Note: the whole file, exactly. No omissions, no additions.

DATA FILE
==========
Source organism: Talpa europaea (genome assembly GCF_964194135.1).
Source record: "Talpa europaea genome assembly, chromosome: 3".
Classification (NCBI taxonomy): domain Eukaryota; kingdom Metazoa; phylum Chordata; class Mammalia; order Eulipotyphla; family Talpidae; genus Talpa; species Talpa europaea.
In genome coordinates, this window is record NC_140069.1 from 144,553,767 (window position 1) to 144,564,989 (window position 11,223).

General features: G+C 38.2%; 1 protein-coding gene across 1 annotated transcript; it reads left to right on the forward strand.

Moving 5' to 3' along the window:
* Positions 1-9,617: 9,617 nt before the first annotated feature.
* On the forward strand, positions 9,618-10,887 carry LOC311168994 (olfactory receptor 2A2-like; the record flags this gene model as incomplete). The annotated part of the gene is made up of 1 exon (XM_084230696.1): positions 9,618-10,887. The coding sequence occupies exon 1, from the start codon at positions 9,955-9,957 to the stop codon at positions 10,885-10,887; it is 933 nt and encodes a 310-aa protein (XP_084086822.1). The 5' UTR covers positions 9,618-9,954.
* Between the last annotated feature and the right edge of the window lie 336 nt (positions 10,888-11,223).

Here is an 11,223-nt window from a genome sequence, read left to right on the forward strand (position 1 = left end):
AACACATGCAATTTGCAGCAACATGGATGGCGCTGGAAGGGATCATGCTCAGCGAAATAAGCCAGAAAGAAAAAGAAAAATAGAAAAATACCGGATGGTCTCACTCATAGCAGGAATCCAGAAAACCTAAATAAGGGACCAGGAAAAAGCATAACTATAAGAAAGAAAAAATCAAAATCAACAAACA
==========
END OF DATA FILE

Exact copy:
Source organism: Talpa europaea (genome assembly GCF_964194135.1).
Source record: "Talpa europaea genome assembly, chromosome: 3".
Classification (NCBI taxonomy): domain Eukaryota; kingdom Metazoa; phylum Chordata; class Mammalia; order Eulipotyphla; family Talpidae; genus Talpa; species Talpa europaea.
In genome coordinates, this window is record NC_140069.1 from 144,553,767 (window position 1) to 144,564,989 (window position 11,223).

General features: G+C 38.2%; 1 protein-coding gene across 1 annotated transcript; it reads left to right on the forward strand.

Moving 5' to 3' along the window:
* Positions 1-9,617: 9,617 nt before the first annotated feature.
* On the forward strand, positions 9,618-10,887 carry LOC311168994 (olfactory receptor 2A2-like; the record flags this gene model as incomplete). The annotated part of the gene is made up of 1 exon (XM_084230696.1): positions 9,618-10,887. The coding sequence occupies exon 1, from the start codon at positions 9,955-9,957 to the stop codon at positions 10,885-10,887; it is 933 nt and encodes a 310-aa protein (XP_084086822.1). The 5' UTR covers positions 9,618-9,954.
* Between the last annotated feature and the right edge of the window lie 336 nt (positions 10,888-11,223).

Here is an 11,223-nt window from a genome sequence, read left to right on the forward strand (position 1 = left end):
AACACATGCAATTTGCAGCAACATGGATGGCGCTGGAAGGGATCATGCTCAGCGAAATAAGCCAGAAAGAAAAAGAAAAATAGAAAAATACCGGATGGTCTCACTCATAGCAGGAATCCAGAAAACCTAAATAAGGGACCAGGAAAAAGCATAACTATAAGAAAGAAAAAATCAAAATCAACAAACA